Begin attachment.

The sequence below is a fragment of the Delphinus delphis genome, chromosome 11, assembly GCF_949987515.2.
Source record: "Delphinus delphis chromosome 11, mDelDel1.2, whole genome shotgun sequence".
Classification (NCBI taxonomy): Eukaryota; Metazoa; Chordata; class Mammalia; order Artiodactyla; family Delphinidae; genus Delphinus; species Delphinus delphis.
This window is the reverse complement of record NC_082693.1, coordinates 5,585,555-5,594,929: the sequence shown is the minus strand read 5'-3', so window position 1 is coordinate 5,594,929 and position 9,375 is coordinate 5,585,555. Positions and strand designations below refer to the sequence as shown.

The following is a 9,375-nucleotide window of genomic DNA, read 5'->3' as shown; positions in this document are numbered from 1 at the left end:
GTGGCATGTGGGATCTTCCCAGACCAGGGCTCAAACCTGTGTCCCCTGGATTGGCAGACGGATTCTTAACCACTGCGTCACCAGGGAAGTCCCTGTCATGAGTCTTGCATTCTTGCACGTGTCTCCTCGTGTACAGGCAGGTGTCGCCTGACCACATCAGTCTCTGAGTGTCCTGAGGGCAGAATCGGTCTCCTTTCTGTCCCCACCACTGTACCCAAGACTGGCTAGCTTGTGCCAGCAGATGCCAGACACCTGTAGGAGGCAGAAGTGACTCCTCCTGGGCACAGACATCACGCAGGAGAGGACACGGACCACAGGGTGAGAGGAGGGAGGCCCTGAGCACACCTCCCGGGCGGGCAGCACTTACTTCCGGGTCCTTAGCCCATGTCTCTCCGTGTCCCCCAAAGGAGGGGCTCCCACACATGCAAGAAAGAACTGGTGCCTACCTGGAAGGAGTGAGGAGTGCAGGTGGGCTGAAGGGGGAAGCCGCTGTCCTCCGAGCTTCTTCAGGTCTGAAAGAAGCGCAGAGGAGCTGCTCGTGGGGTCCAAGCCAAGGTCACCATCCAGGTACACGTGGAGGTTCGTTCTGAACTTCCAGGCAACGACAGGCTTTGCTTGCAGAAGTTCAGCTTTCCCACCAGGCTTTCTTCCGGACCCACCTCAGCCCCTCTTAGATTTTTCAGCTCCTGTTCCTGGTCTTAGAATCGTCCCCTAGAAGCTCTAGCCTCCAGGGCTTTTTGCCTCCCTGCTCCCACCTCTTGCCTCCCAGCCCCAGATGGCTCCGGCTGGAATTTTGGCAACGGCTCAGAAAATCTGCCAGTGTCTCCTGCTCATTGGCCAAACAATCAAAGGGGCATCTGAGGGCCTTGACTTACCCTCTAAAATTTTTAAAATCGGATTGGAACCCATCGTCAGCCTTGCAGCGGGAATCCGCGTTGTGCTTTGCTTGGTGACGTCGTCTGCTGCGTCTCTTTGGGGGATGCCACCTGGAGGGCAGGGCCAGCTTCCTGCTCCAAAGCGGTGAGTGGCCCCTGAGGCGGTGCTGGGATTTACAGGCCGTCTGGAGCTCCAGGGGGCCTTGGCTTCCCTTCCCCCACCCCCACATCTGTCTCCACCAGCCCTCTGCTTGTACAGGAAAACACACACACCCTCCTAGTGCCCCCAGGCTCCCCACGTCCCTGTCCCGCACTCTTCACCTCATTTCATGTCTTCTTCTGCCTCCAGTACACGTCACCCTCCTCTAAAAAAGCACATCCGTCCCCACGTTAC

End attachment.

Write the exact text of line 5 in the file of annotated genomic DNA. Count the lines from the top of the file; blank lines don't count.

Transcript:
The following is a 9,375-nucleotide window of genomic DNA, read 5'->3' as shown; positions in this document are numbered from 1 at the left end: